“When Detective Inspector Bill Reid is found murdered in the tranquil grounds of the St Peter’s Police Treatment Centre, and compromising photographs are discovered in his room, DCI Banks is called in to investigate. Because of the possibility of police corruption, he is assigned an officer from Professional Standards, Inspector Joanna Passero, to work closely with him, and he soon finds himself and his methods under scrutiny. It emerges that Reid’s murder may be linked to the disappearance of an English girl called Rachel Hewitt, in Tallinn, Estonia, six years earlier. The deeper Banks looks into the old case, the more he begins to feel that he has to solve the mystery of Rachel’s disappearance before he can solve Reid’s murder, though Inspector Passero has a different agenda…Meanwhile, DI Annie Cabbot, just back at work after a serious injury, is following up leads in Eastvale. Her investigations take her to the heart of a migrant labor scam involving a corrupt staffing agency and a loan shark who preys on the poorest members of society. As the action shifts back and forth between Tallinn and Eastvale, it soon becomes clear that crimes are linked in more ways than Banks imagined, and that solving them may put even more lives in jeopardy…” (From Syndetics sumamry)
The beautiful mystery / Louise Penny.
“*Starred Review* An entire mystery novel centering on Gregorian chants (whose curiously hypnotic allure is called the beautiful mystery )? Yes, indeed, and in the hands of the masterful Penny, the topic proves every bit as able to transfix readers as the chants do their listeners. It begins when the choir director of a monastery in a remote corner of Quebec is murdered, his skull bashed in with a rock. Outsiders are not allowed inside the monastery’s walls, where 24 cloistered monks pray, make chocolate, and sing though a few years earlier, a homemade recording of their chants was released and created a sensation, helped along by the inaccessibility of the artists. Now, with the murder, the doors of the monastery are opened to Chief Inspector Armand Gamache and Inspector Jean-Guy Beauvoir, charged with finding a killer among a group of largely silent monks, who, it quickly becomes apparent, are engaged in a civil war over their music, The deepest passions could appear dispassionate, the face a smooth plain while something mammoth roiled away underneath…there is always something mammoth roiling away beneath the surface of Penny’s novels but this time the roiling is set against the serenity of the chanting, producing a melody of uncommon complexity and beauty…’ (Adapted from Syndetics summary)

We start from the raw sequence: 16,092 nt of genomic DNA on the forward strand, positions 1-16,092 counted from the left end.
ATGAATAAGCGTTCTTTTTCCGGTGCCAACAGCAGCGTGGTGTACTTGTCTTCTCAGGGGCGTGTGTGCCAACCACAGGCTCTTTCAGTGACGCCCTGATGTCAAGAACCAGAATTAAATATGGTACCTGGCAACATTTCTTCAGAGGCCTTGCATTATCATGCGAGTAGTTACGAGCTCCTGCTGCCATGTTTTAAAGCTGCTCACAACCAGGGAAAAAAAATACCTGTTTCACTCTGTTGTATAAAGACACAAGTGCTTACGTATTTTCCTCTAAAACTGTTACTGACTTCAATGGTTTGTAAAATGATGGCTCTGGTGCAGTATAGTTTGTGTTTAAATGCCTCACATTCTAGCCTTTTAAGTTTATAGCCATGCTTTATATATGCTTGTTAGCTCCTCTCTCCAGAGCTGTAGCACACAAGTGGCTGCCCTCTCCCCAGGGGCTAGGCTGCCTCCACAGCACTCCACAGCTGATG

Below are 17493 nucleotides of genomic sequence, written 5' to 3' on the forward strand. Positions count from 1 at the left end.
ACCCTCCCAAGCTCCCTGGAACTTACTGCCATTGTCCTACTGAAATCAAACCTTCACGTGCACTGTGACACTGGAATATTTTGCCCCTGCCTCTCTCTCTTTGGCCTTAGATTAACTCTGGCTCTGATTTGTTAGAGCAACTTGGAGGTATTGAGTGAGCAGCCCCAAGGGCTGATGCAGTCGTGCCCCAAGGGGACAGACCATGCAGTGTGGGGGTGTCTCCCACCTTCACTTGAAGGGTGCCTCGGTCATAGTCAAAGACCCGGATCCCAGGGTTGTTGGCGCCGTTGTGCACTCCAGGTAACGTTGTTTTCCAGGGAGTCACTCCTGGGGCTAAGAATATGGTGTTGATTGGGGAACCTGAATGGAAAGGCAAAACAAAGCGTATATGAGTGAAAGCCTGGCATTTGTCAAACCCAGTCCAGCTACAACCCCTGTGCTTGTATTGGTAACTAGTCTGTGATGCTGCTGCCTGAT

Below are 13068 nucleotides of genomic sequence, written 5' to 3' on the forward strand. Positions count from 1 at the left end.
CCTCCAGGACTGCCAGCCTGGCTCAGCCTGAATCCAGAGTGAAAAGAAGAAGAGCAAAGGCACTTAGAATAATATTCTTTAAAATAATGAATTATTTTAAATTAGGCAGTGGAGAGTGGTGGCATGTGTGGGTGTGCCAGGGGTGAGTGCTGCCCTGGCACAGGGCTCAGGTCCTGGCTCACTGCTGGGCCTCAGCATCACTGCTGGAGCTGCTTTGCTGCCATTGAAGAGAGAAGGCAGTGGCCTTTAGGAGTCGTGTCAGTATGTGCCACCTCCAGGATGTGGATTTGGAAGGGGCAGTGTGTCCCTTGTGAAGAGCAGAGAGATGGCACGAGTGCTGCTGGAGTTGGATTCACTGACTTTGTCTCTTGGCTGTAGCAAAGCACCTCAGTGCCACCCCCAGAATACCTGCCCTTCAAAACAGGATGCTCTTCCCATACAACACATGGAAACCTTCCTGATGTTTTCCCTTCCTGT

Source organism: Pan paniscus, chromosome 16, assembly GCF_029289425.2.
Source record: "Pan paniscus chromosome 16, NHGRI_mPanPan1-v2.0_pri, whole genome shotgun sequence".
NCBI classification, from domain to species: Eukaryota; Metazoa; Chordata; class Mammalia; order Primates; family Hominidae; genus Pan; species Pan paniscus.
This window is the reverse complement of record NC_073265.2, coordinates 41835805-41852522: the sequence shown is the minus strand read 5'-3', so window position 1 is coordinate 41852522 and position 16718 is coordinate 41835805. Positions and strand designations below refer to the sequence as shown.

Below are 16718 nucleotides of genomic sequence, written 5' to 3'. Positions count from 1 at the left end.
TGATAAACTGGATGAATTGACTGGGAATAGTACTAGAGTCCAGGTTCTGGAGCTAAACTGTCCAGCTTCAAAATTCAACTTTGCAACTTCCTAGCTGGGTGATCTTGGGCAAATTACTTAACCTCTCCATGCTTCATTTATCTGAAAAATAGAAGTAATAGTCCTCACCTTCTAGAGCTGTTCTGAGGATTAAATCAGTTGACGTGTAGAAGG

Hot blooded / Lisa Jackson.
“New Orleans is beginning to be afraid . . . A prostitute lies strangled in a seedy French Quarter hotel room. Miles away, in a rambling plantation house on the sultry shores of Lake Ponchartrain, popular late-night radio host Dr. Samantha Leeds receives a threatening phone call. All in a day’s work for a celebrity. Who would think to link the two? A second hooker’s corpse turns up. Samantha’s ominous caller persists, along with a mysterious female claiming to be a woman from her past – a woman who’s been dead for years. With Detective Rick Bentz convinced that the serial killer prowling the shadowy streets of New Orleans is somebody close to Samantha, she doesn’t dare trust anyone. Especially not Ty Wheeler, her seductive new neighbour who seems to know more about her than a stranger should. Somebody has discovered Samantha’s darkest secret. Somebody is convinced that lives must be sacrificed to pay for her sins. So far, the victims have been strangers. But as a cunning, cold-blooded killer grows bolder, Samantha wonders in dread if she will be the next to die . . .” (Description from Amazon.com)
The Abbey / Chris Culver.
“Ash Rashid is a former homicide detective who can’t stand the thought of handling another death investigation. In a year’s time, he’ll be out of the department completely. That’s the plan, at least, until his niece’s body is found in the property of one of the city’s wealthiest citizens. The coroner calls it an overdose, but the case doesn’t add up. Against orders, Ash launches an investigation to find his niece’s murder. But the longer he searches, the darker the case gets – and if he doesn’t solve it fast, his niece won’t be the only family member he has to bury…” (Syndetics summary)
First Frost : a DS Jack Frost investigation / James Henry.
“Denton, 1981. Britain is in recession, the IRA is becoming increasingly active and the country’s on alert for an outbreak of rabies. Detective Sergeant Jack Frost is working under his mentor and inspiration DI Bert Williams, and coping badly with his increasingly strained marriage. Probably not helped by the fact that he never goes home…” (Syndetics summary)